500,000, is ’One,’Community, Many
Faces." ~q~nat was,chosen because it’s so
inclusiveand signifies the diversity of our
community," parade spokeswoman
Denise Ratliff said. "We truly are every
age, every race, every religxous background,
every economic and educational
background. We’re everyone’s brother
and son and sister and daughter."
The parade began at the-Civic Center
and proceeded down Market Street to a
huge street fair along the Embarcadero.
And as they have for two decades, the
th.e Pride Center
TUlsa Oklahomans for Human Rights
Community Summit
Saturday, July 26, 2 - 5 pm
The Pride Center
1307 East 38th
Topics:
Where are we?
Where do we want to be?
What do we need to do
to get from here to there?
What will you do to get us
from here to there?
Organ-izafions and individuals who support fairness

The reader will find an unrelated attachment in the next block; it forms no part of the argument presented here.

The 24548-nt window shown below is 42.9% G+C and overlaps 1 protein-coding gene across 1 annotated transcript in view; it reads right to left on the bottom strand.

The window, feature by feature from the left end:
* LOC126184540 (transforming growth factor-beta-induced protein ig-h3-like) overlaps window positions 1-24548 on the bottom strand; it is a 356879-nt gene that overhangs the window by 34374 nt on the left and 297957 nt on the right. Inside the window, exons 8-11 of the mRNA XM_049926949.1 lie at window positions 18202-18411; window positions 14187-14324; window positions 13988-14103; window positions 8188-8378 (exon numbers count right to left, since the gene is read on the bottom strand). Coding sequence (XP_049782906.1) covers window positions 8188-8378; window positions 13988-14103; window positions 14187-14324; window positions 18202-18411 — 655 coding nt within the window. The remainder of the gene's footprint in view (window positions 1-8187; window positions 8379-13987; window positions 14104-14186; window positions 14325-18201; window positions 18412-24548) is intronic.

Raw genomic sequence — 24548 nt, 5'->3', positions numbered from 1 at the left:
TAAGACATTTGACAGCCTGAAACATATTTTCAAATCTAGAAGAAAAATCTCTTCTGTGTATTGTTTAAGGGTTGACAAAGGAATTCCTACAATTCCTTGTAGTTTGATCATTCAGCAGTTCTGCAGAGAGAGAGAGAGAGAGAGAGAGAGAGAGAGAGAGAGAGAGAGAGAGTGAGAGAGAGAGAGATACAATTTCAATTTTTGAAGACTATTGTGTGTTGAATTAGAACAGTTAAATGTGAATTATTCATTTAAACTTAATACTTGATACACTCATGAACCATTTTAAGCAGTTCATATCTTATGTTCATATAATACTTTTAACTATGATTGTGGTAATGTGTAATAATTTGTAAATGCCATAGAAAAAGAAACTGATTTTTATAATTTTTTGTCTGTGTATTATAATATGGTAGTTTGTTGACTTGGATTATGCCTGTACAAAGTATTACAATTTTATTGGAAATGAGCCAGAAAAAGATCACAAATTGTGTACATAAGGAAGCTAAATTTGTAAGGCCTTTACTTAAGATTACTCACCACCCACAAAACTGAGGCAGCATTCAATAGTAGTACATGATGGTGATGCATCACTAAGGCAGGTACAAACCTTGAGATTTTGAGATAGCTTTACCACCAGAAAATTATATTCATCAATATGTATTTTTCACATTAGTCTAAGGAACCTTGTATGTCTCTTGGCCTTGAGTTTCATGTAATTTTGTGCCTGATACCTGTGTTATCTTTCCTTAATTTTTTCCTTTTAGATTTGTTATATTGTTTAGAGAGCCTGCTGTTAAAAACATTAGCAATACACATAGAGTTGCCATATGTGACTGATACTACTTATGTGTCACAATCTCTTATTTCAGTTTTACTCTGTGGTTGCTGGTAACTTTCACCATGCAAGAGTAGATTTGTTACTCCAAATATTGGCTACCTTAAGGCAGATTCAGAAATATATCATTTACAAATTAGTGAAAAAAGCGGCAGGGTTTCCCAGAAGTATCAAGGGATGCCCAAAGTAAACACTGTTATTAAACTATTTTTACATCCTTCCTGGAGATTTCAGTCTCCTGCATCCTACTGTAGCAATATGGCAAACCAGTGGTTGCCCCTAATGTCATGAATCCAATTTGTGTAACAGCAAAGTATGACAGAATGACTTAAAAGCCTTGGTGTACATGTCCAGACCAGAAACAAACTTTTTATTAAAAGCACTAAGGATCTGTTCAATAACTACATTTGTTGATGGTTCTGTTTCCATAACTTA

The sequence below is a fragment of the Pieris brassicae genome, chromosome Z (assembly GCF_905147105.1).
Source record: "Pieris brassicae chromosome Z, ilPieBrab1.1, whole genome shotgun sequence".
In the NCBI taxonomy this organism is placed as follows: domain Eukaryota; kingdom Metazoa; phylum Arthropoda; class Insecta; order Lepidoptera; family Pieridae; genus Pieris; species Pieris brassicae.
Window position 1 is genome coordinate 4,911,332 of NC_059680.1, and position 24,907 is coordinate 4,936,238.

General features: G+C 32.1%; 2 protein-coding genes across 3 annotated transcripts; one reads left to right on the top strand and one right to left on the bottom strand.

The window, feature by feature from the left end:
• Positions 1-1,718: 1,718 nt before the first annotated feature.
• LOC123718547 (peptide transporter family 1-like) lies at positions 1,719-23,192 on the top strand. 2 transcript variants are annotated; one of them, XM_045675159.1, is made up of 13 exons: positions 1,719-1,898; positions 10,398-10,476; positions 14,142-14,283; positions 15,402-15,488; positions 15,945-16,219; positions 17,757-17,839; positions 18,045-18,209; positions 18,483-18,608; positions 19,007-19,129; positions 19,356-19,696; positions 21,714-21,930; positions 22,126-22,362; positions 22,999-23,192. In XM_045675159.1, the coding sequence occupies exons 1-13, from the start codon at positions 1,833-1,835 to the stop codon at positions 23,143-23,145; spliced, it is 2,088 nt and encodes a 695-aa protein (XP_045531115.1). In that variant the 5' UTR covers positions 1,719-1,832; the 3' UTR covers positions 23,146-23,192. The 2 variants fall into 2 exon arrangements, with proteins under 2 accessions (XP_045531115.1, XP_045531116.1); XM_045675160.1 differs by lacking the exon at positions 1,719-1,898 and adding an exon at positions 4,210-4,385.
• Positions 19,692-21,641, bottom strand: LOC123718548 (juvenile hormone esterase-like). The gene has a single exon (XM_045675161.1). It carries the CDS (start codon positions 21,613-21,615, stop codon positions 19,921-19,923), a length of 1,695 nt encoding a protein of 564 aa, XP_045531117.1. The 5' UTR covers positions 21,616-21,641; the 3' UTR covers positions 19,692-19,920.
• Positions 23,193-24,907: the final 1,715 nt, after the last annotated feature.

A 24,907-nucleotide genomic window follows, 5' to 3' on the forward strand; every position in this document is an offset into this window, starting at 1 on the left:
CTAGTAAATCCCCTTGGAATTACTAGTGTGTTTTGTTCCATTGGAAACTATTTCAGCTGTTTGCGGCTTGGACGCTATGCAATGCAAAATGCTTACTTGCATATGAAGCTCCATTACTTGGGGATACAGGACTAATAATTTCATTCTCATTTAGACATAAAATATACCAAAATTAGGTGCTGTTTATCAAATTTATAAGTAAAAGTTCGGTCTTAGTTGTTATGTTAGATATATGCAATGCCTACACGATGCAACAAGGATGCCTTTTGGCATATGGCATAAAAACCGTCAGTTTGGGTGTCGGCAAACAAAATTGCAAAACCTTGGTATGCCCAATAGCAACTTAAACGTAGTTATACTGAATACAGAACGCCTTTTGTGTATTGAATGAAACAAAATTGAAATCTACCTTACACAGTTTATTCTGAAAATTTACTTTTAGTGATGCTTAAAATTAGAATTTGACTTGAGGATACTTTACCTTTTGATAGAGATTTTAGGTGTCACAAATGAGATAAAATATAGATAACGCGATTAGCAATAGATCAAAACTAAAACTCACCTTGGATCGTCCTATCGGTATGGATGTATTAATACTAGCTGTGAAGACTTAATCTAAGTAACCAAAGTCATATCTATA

and equality for Lesbians, Gay men, Bisexuals
and Transgendered persons are invited
to participate~ in a moderated and civil discussion.
lnfo? Call 743-4297.
This aduenlsement is donated.to The Pncle Center by Tulsa Fon~ily News.
Y
Kelly Kirby
CPA, PC
Certified Public Accountant
a professional corporation
¯ Lesbians and Gay menfuce
many special tax situations
whether single or as couples.
¯ Thank youfor giwng us our
most successful tax season.
¯ Call us for help with your
year round tax needs.
747-5466
4021 S. Harvard,.Suite 210
Tulsa 74135
Women Sg611ifln Wnmen.,.call H0w!
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Rainbow
Bu ine Guild
Dinner Meeting
Tuesday
July 22, 7pro
Call for location.
In~o./RSVP: 665~174
POB 4106, Tul~ 74159
Go see~her tape a show
Hollywood, California
4 days/3 nights in August
Call now - limited space/flights
available
Great August;
Events:
in Atlanta:
Hotlanta
+ Womyn’s Rhythmfest
in Chicago
Northalsted Market Days
IGTA member.
Call 341.6866
International
Toursformoreinformation.